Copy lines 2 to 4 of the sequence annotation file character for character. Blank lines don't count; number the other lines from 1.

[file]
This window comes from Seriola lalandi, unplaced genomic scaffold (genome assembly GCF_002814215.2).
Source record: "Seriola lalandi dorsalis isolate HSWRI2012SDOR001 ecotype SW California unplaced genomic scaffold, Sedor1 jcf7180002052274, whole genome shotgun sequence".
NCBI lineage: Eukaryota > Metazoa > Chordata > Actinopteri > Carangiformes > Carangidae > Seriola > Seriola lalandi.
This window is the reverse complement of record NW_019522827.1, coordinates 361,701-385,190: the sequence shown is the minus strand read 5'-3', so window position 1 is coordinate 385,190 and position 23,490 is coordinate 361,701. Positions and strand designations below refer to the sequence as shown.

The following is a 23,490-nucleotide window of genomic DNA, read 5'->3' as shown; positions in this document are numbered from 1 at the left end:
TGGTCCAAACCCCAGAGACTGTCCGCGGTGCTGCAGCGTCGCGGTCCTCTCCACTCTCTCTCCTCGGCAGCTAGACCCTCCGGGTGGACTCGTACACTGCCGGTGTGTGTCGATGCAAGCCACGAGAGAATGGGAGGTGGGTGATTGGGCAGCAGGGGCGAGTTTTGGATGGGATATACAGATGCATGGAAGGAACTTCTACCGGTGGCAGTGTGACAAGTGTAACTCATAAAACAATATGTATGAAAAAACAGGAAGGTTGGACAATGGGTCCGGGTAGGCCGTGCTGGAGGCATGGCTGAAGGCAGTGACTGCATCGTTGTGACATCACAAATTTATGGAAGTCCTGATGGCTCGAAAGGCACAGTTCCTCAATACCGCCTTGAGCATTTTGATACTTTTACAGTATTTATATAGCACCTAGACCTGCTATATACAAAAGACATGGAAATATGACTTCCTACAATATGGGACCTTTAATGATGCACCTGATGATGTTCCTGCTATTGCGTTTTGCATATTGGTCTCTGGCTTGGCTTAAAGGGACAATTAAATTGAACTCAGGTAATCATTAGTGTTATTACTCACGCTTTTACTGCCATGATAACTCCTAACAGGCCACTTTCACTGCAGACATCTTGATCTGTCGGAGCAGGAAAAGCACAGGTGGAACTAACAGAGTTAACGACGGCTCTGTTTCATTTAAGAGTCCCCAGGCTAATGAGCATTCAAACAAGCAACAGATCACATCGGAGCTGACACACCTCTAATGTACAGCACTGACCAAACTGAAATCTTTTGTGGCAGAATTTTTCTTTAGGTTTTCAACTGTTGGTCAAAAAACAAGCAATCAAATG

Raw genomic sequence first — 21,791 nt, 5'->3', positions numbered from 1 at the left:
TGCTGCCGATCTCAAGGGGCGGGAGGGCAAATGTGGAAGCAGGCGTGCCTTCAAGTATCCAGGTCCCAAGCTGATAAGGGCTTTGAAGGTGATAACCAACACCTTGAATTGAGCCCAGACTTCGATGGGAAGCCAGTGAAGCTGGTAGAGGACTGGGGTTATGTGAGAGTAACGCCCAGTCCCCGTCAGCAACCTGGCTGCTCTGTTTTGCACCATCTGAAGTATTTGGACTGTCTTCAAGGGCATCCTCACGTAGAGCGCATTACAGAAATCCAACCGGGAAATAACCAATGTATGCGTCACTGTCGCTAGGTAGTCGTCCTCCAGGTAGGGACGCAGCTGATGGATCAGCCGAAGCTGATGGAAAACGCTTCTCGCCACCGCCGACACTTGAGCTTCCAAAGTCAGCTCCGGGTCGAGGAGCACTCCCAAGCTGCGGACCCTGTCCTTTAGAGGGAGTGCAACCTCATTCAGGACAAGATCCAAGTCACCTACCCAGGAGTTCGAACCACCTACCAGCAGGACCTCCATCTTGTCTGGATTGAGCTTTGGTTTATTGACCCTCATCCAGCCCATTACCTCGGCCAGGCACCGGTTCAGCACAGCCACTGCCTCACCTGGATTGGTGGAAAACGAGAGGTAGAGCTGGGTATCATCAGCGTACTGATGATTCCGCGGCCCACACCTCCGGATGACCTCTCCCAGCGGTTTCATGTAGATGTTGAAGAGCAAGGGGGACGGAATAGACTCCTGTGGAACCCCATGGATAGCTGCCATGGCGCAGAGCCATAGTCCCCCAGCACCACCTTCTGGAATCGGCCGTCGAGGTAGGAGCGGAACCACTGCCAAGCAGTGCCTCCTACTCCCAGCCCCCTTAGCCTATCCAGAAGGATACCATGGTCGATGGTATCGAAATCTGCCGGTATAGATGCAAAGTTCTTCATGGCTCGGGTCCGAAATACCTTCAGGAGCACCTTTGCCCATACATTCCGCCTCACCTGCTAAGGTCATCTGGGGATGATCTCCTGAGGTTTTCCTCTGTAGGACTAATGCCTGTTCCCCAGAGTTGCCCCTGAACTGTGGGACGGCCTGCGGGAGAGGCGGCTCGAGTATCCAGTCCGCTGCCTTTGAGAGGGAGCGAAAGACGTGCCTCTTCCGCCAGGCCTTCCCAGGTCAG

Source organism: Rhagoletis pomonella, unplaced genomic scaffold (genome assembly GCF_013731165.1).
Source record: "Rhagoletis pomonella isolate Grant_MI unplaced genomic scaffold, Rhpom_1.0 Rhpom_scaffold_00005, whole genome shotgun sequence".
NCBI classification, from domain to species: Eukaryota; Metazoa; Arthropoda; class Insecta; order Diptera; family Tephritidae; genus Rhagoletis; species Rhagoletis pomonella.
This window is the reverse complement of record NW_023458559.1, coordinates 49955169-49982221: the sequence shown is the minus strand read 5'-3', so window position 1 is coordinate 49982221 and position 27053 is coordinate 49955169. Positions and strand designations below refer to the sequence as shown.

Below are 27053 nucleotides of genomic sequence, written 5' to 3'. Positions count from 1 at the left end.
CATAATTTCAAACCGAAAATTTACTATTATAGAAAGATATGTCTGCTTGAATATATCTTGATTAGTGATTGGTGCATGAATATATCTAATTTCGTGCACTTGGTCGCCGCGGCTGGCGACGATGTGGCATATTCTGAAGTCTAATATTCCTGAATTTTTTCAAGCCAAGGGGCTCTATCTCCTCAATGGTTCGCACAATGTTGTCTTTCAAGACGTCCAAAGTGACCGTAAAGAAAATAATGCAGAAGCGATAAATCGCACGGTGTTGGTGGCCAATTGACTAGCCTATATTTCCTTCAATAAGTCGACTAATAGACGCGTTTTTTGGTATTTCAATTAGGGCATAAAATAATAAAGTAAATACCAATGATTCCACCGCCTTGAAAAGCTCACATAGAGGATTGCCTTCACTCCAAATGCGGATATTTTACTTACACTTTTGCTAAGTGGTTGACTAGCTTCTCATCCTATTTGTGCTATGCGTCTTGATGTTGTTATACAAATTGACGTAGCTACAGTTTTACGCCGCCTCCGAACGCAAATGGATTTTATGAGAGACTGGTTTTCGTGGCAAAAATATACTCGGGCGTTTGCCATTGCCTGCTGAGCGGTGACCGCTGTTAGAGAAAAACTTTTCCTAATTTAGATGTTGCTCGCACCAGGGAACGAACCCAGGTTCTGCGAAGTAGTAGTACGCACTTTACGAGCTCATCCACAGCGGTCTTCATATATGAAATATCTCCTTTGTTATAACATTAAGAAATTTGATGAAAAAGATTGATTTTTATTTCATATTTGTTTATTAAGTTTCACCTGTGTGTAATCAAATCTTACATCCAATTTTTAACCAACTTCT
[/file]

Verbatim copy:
Source record: "Seriola lalandi dorsalis isolate HSWRI2012SDOR001 ecotype SW California unplaced genomic scaffold, Sedor1 jcf7180002052274, whole genome shotgun sequence".
NCBI lineage: Eukaryota > Metazoa > Chordata > Actinopteri > Carangiformes > Carangidae > Seriola > Seriola lalandi.
This window is the reverse complement of record NW_019522827.1, coordinates 361,701-385,190: the sequence shown is the minus strand read 5'-3', so window position 1 is coordinate 385,190 and position 23,490 is coordinate 361,701. Positions and strand designations below refer to the sequence as shown.